Finance Training Courses and Distance Learning – Are They a Good Match?

Finance Training Courses and Distance Learning - Are They a Good Match?

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With modern life becoming increasingly busy and the Internet revolution making access to services easier every day, distance learning has begun to take hold. There’s no doubt that there are benefits and disadvantages to distance learning and that it is more suited to certain kinds of degrees and courses than others. This article will look at distance learning specifically in relation to finance courses, and will weigh up the pros and cons of taking part in a long-distance arrangement for study in this area. If you are considering taking any kind of finance course, this article will provide helpful in making your decision.

Benefits

In terms of finance training, a long-distance or distance-education course could fit in perfectly with the type of person who would be attending the course. People needing or wanting to take courses in finance are often tied up with either owning their own business or in another time-consuming job that means they have prior commitments to remaining in their location. In addition to this, many people may want to do finance courses as a refresher or as a means to ask for a promotion, but because the subject of finance is so broad, the specific course they want could be located too far from their current location for them to feasibly complete it in person. Another benefit of distance education for finance is that often the complexity of the issues discussed requires a certain amount of clarification and one-on-one time with the tutor. It is often easier in these cases to pose a question in email form and get a tailored and personalised answer than to raise the question in front of a class and perhaps not be satisfied with the answer.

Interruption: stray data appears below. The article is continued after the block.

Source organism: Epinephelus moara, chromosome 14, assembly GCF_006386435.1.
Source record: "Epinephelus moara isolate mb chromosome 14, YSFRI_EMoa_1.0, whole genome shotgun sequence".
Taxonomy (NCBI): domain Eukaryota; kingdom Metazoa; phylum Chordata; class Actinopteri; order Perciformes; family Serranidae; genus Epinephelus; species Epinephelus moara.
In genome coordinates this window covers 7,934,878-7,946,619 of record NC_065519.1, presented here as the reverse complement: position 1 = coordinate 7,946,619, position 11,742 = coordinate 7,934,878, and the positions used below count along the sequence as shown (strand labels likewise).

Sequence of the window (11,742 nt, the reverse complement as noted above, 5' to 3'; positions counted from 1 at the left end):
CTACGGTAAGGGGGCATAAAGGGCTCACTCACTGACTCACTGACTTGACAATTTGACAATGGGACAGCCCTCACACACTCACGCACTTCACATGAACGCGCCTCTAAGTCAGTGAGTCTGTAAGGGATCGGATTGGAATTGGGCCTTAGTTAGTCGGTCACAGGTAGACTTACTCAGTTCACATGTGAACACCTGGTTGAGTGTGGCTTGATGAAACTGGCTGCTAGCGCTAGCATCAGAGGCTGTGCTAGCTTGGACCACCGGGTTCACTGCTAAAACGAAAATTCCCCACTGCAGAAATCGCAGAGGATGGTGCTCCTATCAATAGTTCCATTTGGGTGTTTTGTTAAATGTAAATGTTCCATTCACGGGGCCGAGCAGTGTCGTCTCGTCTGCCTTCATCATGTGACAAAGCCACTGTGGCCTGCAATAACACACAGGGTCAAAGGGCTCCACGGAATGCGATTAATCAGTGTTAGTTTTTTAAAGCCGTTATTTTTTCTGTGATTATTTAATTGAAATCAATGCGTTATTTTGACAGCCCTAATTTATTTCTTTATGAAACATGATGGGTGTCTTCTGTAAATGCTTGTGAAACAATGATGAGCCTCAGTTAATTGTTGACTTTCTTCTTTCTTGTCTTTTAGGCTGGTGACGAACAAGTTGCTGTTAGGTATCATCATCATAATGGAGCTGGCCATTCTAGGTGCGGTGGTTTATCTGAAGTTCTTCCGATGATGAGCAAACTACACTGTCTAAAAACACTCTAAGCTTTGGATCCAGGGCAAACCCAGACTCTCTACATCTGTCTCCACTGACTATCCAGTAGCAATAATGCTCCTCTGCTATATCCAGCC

Disadvantages

Having said this, some people work better face-to-face, and may need a conversational setting in order to grasp difficult concepts. People who may have trouble focusing or problems with procrastination may also find distance education in finance challenging as the concepts are complex and require regular work rather than sporadic or inconsistent efforts. Someone learning long distance may not realise that by ‘slacking off’ for a few weeks they have failed to grasp a key concept that will help them further down the line.

A Personal Choice

At the end of the day, because there are so many pros and cons to distance education in finance training, the decision really must rest on a few key factors. The first factor is the type of course that would be most beneficial to your situation. Where the course is located and whether you’re able to attend in person will obviously have a great effect on your decision, The other thing to take into consideration is your personal learning style. If you work better face-to-face then you’re likely to achieve better results in this setting, whereas if you find that you have more confidence working independently and maintaining email relationships with tutors then your results would obviously improve in that forum. Ultimately, knowing yourself and knowing what you want out of your course will help you make the right decision.

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